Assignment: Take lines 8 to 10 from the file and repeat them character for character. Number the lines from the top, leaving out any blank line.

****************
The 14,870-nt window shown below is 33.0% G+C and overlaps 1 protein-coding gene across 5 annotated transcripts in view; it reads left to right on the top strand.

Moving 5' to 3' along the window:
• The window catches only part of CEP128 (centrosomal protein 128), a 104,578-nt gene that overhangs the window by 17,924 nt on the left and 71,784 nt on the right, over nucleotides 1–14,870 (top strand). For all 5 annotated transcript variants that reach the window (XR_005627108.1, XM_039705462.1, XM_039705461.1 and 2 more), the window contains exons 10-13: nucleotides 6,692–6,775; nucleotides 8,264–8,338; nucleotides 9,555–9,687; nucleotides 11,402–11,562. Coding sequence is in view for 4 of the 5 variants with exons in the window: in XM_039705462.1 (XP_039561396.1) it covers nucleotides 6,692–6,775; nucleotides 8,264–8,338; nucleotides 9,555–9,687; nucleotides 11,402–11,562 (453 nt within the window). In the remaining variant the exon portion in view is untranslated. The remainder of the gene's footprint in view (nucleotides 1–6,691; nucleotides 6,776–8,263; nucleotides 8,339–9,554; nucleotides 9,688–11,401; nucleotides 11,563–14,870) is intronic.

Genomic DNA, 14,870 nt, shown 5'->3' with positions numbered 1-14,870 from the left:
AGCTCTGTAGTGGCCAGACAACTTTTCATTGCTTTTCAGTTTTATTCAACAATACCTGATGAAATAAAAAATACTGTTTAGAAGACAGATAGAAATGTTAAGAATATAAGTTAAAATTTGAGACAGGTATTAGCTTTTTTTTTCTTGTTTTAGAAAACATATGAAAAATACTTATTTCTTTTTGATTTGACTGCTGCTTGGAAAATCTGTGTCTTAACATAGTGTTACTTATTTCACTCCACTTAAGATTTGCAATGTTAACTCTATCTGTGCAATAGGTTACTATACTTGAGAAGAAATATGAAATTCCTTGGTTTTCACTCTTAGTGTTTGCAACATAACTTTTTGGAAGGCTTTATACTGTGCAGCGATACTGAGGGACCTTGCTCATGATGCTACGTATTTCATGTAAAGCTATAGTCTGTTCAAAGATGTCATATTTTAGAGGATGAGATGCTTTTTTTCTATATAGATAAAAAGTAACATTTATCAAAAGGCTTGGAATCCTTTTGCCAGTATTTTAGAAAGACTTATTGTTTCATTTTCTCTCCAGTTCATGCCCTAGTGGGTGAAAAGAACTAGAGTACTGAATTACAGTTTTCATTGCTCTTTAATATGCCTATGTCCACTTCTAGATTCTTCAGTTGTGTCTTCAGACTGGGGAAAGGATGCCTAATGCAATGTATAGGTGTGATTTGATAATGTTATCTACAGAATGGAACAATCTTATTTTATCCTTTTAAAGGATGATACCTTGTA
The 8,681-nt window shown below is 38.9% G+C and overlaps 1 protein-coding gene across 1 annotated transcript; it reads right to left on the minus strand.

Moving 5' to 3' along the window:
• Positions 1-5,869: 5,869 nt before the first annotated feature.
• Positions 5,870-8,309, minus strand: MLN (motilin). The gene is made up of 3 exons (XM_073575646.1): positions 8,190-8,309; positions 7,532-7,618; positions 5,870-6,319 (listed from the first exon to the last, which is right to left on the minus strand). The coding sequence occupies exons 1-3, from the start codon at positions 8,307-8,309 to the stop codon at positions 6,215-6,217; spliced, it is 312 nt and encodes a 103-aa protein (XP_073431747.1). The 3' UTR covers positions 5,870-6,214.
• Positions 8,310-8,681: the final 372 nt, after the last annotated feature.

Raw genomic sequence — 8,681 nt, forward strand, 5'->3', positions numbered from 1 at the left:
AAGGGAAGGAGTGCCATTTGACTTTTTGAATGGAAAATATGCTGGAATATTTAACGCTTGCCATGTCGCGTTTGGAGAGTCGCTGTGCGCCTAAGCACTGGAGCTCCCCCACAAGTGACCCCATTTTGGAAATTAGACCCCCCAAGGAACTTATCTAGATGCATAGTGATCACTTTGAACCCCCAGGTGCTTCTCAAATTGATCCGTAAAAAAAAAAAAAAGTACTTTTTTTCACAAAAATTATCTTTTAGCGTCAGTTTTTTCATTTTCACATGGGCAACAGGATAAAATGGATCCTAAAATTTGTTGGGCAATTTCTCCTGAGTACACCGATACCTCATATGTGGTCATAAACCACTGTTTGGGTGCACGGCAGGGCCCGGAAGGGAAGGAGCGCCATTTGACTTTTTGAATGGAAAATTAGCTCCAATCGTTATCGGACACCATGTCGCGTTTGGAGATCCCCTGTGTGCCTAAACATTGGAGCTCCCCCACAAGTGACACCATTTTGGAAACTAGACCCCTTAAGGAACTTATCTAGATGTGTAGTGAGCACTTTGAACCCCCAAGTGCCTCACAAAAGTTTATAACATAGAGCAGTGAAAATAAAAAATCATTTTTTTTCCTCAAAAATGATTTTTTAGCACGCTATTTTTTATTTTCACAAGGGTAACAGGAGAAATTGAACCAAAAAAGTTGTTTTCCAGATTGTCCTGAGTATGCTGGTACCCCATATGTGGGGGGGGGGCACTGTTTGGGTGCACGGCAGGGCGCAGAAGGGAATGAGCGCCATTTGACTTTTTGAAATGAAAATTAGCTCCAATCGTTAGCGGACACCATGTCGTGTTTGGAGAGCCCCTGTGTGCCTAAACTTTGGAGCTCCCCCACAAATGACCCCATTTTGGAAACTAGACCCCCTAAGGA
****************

• Positions 1-5,869: 5,869 nt before the first annotated feature.
• Positions 5,870-8,309, minus strand: MLN (motilin). The gene is made up of 3 exons (XM_073575646.1): positions 8,190-8,309; positions 7,532-7,618; positions 5,870-6,319 (listed from the first exon to the last, which is right to left on the minus strand). The coding sequence occupies exons 1-3, from the start codon at positions 8,307-8,309 to the stop codon at positions 6,215-6,217; spliced, it is 312 nt and encodes a 103-aa protein (XP_073431747.1). The 3' UTR covers positions 5,870-6,214.
• Positions 8,310-8,681: the final 372 nt, after the last annotated feature.